A state law that forces funeral protesters to stay 300 feet from has been upheld by the Federal District Court for the Western District of Missouri, but that won’t stop members of Westboro Baptist Church from picketing, nor will it keep them from filing suits that claim the law is unconstitutional.
“The latest ruling was a teeny tiny skirmish in a bigger war,” said Margie Phelps, eldest daughter of Westboro’s leader, Fred Phelps. “The bigger issue that’s being litigated and will probably make its way back to the Supreme Court — either out of Missouri or Nebraska — is whether we’re going to gut the first amendment.”
Margie Phelps and her sister, Shirley Phelps-Roper, have led the legal challenges to the law, claiming it infringes on a right to free speech. The ACLU agrees with them.
“And by that I mean start putting massive distances between big mobs that are out engaged in patriotic pep rallies outside these death events and this little church with its picket signs with an opposing message, that’s really what the battle is,” Margie Phelps said. “And of course that’s against the backdrop of a bigger battle, which is the soul of this nation.”
She said the law is prohibitive because it allows certain groups to gather outside of funerals, but not others.
“It’s a misnomer that they’re there to block us,” she said. “That’s an urban legend that’s been perpetuated by the media. Long before we ever started going out with picket signs to these death events — for at least two years — these bikers and military and citizens were piling up en masse outside these events with a ‘God Bless America,’ flag something approach.”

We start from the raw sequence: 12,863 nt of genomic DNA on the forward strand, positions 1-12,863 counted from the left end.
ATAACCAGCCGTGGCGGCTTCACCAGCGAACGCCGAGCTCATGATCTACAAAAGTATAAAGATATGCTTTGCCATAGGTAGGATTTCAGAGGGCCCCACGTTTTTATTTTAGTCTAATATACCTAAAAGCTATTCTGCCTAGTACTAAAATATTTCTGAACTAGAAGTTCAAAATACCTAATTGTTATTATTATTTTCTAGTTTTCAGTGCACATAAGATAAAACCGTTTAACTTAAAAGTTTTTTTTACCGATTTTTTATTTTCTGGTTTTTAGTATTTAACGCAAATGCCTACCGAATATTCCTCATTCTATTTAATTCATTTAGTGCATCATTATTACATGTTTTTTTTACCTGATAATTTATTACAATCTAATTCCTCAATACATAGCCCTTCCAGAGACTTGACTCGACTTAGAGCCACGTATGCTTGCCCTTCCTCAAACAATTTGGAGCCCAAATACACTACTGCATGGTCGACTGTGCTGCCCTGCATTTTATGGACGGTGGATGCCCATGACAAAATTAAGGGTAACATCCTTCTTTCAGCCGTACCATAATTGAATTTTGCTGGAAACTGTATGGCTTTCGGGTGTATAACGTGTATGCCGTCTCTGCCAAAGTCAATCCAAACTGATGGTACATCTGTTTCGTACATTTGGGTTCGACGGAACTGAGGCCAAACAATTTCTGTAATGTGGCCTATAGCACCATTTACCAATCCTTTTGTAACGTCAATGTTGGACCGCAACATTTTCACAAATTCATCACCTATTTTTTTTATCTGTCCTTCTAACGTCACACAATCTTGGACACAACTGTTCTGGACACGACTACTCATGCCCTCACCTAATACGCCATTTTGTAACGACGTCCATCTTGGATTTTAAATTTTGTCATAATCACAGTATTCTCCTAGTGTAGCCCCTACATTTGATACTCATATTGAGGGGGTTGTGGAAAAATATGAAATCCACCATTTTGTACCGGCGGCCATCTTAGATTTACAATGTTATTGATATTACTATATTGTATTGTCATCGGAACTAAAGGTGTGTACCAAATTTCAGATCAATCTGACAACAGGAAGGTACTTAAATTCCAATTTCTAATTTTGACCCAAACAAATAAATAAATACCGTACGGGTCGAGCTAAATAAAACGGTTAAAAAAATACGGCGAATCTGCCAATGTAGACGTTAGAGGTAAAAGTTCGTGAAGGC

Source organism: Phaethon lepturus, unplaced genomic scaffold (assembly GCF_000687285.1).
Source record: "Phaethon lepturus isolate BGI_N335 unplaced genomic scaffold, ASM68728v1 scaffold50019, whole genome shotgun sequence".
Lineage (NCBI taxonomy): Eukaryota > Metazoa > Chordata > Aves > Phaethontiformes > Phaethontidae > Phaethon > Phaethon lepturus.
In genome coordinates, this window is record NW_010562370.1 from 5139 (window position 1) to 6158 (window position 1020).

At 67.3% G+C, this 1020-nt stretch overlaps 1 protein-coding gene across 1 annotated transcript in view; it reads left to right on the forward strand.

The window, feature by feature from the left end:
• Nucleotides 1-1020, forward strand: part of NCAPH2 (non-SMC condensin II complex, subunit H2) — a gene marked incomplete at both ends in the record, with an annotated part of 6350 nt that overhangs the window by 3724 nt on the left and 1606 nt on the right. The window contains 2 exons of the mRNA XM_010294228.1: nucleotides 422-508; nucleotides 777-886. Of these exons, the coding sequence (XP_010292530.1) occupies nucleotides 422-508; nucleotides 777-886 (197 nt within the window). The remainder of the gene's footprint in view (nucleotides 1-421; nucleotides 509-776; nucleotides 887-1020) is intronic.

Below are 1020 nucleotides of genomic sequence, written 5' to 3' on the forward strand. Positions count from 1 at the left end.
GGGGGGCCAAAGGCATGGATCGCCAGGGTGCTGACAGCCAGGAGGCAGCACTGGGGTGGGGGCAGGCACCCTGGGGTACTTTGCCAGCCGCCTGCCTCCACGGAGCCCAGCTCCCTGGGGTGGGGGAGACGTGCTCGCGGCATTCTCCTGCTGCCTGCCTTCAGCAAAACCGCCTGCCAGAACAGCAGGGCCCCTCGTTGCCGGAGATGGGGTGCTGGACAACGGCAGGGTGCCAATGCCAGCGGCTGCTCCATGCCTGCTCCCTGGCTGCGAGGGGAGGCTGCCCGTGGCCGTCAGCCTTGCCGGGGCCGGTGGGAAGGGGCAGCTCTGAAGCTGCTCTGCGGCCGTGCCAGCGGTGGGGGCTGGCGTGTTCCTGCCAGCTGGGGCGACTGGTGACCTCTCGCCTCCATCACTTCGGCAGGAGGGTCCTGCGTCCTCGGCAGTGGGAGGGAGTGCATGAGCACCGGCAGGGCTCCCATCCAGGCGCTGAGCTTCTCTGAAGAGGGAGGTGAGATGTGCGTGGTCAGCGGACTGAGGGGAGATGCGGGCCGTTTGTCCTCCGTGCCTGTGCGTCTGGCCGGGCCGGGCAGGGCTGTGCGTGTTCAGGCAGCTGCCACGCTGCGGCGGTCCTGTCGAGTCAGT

Margie Phelps said members of the Westboro Baptist Church finally decided that their counter message would create balance.
“It is not a blessing for your young son or young daughter to come home in little pieces in a body bag,” she said. “So we joined the discussion. They’re not there to block us. They’re there to rage against God for what he’s doing to their soldiers.”
Now, she says, the question for the United States Supreme Court is, do they hate the church’s message so much that they will keep piling hundreds of feet onto where church members are allowed to picket.
“Meanwhile, everyone else and their uncle and their dog can be right outside the front door,” she said.
Margie Phelps said as long as there is a first amendment, and the United States claims to be a nation of laws, members of the Westboro Baptist Church will continue to carry its anti-gay message to venues it deems appropriate.
“When you pass laws against us and they become prohibitive in how they’re applied, we’ll challenge the laws and hold your feet to the fire of your own laws,” she said. “But more important than that, you can put us a million feet away and we’re still going to stand out there with signs and work with social media that was invented for us, and in every lawful way, put these words before this generation’s eyes, because that’s our duty.”